Redlining contracts can be frustrating when you don’t know how to use Microsoft Word’s features to your advantage. According to a recent poll, 91% of contract negotiators (myself included) use MS Word to redline contracts. But no one ever taught us how to leverage Word for more efficient contract reviews, redlines, and negotiations. Until now!
In this article, I’m going to show you how to master Word features which will lead to faster contract reviews, less back-and-forth, more enjoyment of your work, and greater negotiation leverage.
My name is Nada Alnajafi. I’m a seasoned in-house attorney, blogger, author, and speaker who loves working with, talking about, and writing about contracts. And I’m determined to transform the way us lawyers and contracts professionals redline contracts for the better.
How many times has this happened to you? Your counterparty sends you a contract template in Microsoft Word format. As soon as you see the format type in the email come through, you let out a sigh of relief.
But when you open the Word document, you notice you don’t have full control. Something is off. Some of the normal Track Changes features are disabled.
That’s when it clicks. Your counterparty sent you a Word document that contains Lock Tracking. In a commercial contract negotiation scenario, this is no bueno. I’ll review the reasons this feature is not recommended and show you a simple workaround to get you back to redlining in no time.
What is Lock Tracking?
Lock Tracking is a feature in MS Word that uses password protection to block other users from turning Track Changes off. Sounds great, right?! Wrong.
It is necessary to always keep Track Changes on until all parties agree to a final version of the contract for maximum transparency and efficiency. The problem with using Lock Tracking is that blocks other users from using all of the Track Changes features.
Here are the user limitations when Lock Tracking is turned on:
- You can only move forward in the revision process, not backward. That means that if you make an edit and then later want to go back and revise the edit, you won’t be able to. This can result in incorrect redlines.
- You can only propose edits, you can’t Accept or Reject edits. That means you are in a one-way redlining exercise. This can slow down the negotiation process.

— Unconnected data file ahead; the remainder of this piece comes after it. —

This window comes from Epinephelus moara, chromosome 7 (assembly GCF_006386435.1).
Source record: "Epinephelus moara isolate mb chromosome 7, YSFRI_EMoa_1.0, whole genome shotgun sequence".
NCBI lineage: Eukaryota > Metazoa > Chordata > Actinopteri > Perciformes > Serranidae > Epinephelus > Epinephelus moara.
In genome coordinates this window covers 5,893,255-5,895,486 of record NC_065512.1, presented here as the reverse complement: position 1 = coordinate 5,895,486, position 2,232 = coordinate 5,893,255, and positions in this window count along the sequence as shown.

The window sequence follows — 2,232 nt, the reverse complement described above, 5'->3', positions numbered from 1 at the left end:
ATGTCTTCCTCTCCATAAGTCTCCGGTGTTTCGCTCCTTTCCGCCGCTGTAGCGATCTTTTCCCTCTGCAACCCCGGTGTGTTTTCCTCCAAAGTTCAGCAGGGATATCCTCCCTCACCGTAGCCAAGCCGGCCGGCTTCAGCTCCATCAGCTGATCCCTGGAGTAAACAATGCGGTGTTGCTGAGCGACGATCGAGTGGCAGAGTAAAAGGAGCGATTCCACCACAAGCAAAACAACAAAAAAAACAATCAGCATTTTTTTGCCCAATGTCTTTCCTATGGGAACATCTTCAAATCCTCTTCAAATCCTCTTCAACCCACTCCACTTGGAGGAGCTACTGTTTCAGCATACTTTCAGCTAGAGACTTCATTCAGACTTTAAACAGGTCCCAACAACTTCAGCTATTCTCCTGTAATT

- You can feel as though your point of view is unwelcome. This can damage the collaborative nature that we should be fostering in commercial contract negotiations.
So, while it may seem nice in theory, using Lock Tracking is not suitable for commercial contract negotiations (unless there’s a special use case and you clear it with all involved parties).
Steps to Unlock Lock Tracking:
Say you receive a redline version with Lock Tracking turned on. What is the easiest way to unlock Lock Tracking from a document?
While it’s best to establish negotiation procedures beforehand so all parties are aligned, knowing some key workarounds can help you drive the negotiation forward and avoid having to wait for the other party to get back to you. Here’s how to unlock a document with Lock Tracking in under 30 seconds.
1. Stay calm.
2. Save the locked document to your computer.
3. Open a new blank document in Word.
4. Go to Insert > Object > Select Text From File.
5. Navigate to and select the locked file, and click Insert.
And voila! What you get is a new, unlocked Word document reflecting all formatting, redlines, and comments from the original document.
Learn More: If your counterparty sent the contract template over to you in PDF format, this article goes over a few ways to convert the PDF to Word.
Some people wonder whether it’s rude or unprofessional to unlock a locked document. In my opinion, it is not. But adding Lock Tracking to a document can be.
If you received a document with Lock Tracking and are a little nervous about using this workaround, then you can simply ask the other party to send over a version of the contract that does not contain Lock Tracking. Just be aware that this option may end up delaying the contract review process.
The key to making requests like this, similar to adding explanatory comments in redlines, is that you explain why you are making this request. For example, I’ll usually say, “Can you please provide a version of this document without Lock Tracking? This will make our review process much faster. We will be sure to keep Track Changes on so that you have an opportunity to review all our edits. Thank you!”
I have used this method many times and never had a counterparty question my use of this workaround or respond negatively to it.
If you’re the party who sent the document with Lock Tracking on, don’t fret if the other party does this. You can simply run a doc comparison to double-check what has changed.